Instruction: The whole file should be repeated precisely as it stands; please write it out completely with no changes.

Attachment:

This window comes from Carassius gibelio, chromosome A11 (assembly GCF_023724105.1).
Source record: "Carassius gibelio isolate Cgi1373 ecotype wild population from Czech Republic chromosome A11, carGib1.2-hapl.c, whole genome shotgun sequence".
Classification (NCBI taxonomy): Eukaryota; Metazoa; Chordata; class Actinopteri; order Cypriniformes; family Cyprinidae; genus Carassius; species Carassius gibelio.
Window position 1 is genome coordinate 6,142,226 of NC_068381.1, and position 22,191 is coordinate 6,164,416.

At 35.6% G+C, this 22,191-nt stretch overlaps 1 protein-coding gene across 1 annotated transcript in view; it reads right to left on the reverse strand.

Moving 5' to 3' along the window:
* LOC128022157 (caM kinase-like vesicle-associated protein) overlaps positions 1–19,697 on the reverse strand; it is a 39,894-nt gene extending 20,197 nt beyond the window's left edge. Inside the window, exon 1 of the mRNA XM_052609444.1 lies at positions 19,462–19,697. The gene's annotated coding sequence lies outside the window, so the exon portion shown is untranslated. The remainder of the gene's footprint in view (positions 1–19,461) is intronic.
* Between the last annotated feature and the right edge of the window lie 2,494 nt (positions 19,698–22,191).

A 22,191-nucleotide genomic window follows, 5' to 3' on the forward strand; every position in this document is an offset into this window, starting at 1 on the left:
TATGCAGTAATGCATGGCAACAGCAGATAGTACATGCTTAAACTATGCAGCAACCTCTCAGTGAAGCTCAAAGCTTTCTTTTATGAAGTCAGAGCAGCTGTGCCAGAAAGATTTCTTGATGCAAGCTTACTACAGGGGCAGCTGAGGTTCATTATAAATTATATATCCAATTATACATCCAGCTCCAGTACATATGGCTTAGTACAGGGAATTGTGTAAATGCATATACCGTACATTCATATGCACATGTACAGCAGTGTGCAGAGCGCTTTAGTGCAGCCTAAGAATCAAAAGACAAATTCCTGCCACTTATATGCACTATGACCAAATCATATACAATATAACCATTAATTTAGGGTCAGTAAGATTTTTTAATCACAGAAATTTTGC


This window comes from Carassius gibelio, chromosome A11 (assembly GCF_023724105.1).
Source record: "Carassius gibelio isolate Cgi1373 ecotype wild population from Czech Republic chromosome A11, carGib1.2-hapl.c, whole genome shotgun sequence".
Classification (NCBI taxonomy): Eukaryota; Metazoa; Chordata; class Actinopteri; order Cypriniformes; family Cyprinidae; genus Carassius; species Carassius gibelio.
Window position 1 is genome coordinate 6,142,226 of NC_068381.1, and position 22,191 is coordinate 6,164,416.

At 35.6% G+C, this 22,191-nt stretch overlaps 1 protein-coding gene across 1 annotated transcript in view; it reads right to left on the reverse strand.

Moving 5' to 3' along the window:
* LOC128022157 (caM kinase-like vesicle-associated protein) overlaps positions 1–19,697 on the reverse strand; it is a 39,894-nt gene extending 20,197 nt beyond the window's left edge. Inside the window, exon 1 of the mRNA XM_052609444.1 lies at positions 19,462–19,697. The gene's annotated coding sequence lies outside the window, so the exon portion shown is untranslated. The remainder of the gene's footprint in view (positions 1–19,461) is intronic.
* Between the last annotated feature and the right edge of the window lie 2,494 nt (positions 19,698–22,191).

A 22,191-nucleotide genomic window follows, 5' to 3' on the forward strand; every position in this document is an offset into this window, starting at 1 on the left:
TATGCAGTAATGCATGGCAACAGCAGATAGTACATGCTTAAACTATGCAGCAACCTCTCAGTGAAGCTCAAAGCTTTCTTTTATGAAGTCAGAGCAGCTGTGCCAGAAAGATTTCTTGATGCAAGCTTACTACAGGGGCAGCTGAGGTTCATTATAAATTATATATCCAATTATACATCCAGCTCCAGTACATATGGCTTAGTACAGGGAATTGTGTAAATGCATATACCGTACATTCATATGCACATGTACAGCAGTGTGCAGAGCGCTTTAGTGCAGCCTAAGAATCAAAAGACAAATTCCTGCCACTTATATGCACTATGACCAAATCATATACAATATAACCATTAATTTAGGGTCAGTAAGATTTTTTAATCACAGAAATTTTGC